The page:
I would like to begin by acknowledging the traditional custodians of the land on which I live, the Wallumedegal people of the Eora nation. I recognise their rich history and culture, as well as the considerable dispossession and injustice they have experienced – and continue to experience – since the arrival of Europeans. I wish to pay my respects to their Elders past, present and emerging, and to any First Australians readers. If anything I write is inaccurate or offends you, I ask for your forgiveness and would love to hear your perspective, as I am eager to learn.

Ministers of reconciliation

As Christians, we ought to be experts at reconciliation. The very centrepiece of Christianity – the cross – represents the ultimate reconciliation between rebellious humankind and a loving God. The motif of reconciliation appears again and again throughout the Bible; indeed its overarching theme is one of broken relationship being restored.

In my experience, the church is well acquainted with the importance of an individual’s right standing with God through faith in the gospel. It also does a decent job of the ‘ministry of reconciliation’ (2 Corinthians 5), interpreted strictly as the bringing of the gospel to others, so that they, too, might be reconciled to God. Some churches even model a genuine interpersonal culture of reconciliation, where recognition of wrongdoing, repentance and forgiveness are practiced regularly by the congregation.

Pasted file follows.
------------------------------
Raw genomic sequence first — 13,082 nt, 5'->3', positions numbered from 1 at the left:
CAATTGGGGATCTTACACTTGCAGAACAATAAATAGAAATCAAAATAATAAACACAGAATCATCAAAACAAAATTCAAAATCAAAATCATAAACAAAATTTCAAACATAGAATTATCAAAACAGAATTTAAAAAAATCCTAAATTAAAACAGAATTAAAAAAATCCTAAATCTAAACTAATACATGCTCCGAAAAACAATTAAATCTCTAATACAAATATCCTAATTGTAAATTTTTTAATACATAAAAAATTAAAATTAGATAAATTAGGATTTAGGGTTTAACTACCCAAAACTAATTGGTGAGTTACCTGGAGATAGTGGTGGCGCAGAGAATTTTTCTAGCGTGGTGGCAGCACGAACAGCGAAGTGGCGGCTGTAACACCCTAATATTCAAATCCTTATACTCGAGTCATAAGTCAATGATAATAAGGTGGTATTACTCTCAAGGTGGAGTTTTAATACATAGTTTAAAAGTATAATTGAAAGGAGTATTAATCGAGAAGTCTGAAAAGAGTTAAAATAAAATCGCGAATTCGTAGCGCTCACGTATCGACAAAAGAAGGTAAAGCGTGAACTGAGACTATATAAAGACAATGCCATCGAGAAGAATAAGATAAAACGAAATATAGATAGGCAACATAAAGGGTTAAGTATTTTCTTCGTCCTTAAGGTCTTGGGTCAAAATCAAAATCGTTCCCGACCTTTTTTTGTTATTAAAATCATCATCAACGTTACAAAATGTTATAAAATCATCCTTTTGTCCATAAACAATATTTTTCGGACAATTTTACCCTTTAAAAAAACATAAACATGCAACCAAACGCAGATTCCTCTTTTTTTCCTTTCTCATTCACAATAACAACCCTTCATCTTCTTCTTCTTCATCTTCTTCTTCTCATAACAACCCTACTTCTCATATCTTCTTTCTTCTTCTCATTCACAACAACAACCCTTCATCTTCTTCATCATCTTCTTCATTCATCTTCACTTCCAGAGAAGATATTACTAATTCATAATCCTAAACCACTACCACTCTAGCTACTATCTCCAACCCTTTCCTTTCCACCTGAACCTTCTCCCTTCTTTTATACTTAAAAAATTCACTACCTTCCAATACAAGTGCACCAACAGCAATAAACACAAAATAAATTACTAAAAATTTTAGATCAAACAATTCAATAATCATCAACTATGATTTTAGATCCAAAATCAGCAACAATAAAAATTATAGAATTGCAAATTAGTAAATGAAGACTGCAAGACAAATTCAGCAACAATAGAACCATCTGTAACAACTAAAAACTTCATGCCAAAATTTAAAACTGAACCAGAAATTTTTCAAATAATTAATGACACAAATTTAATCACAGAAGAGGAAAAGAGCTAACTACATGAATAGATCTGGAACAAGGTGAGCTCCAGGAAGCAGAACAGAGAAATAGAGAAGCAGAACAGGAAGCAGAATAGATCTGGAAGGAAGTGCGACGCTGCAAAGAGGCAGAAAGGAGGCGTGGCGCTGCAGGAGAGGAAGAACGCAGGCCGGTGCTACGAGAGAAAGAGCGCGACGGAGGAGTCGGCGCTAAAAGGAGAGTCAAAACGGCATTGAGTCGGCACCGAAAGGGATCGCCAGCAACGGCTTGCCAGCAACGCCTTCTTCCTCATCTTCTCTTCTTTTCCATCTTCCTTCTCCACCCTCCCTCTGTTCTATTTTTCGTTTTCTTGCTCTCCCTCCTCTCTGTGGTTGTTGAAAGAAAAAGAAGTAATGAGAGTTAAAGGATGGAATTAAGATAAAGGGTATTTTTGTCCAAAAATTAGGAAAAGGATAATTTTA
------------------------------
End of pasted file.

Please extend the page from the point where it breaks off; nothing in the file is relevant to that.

But what I have seen much less of in my 30 years as a Christian is a commitment by the church to corporate reconciliation – recognising wrongdoing done by the church to other groups within society, accompanied by repentance, forgiveness, and restored relationship. In a time where instances of child sexual abuse within church institutions are exposed almost daily, and where an increasingly heated debate is driving an almost insurmountable wedge between Christianity and the LGBTIQ rights movement, this kind of reconciliation is sorely needed.

Surely, if God is concerned with individual sin, he is concerned with corporate sin. Indeed, we see God’s anger at injustice and defense of the oppressed throughout the Bible. We can therefore assume that in our day and age, injustice and oppression, especially when perpetrated by the church, should be a priority for us.

Towards reconciliation

The word reconcile comes from the Latin for “bring back together”, which implies both a separation and an original reality, or intention, of togetherness. So in order to truly reconcile with someone there must first be an expectation of unity prior to the reality of broken relationship. There must also be an acknowledgement of wrongdoing.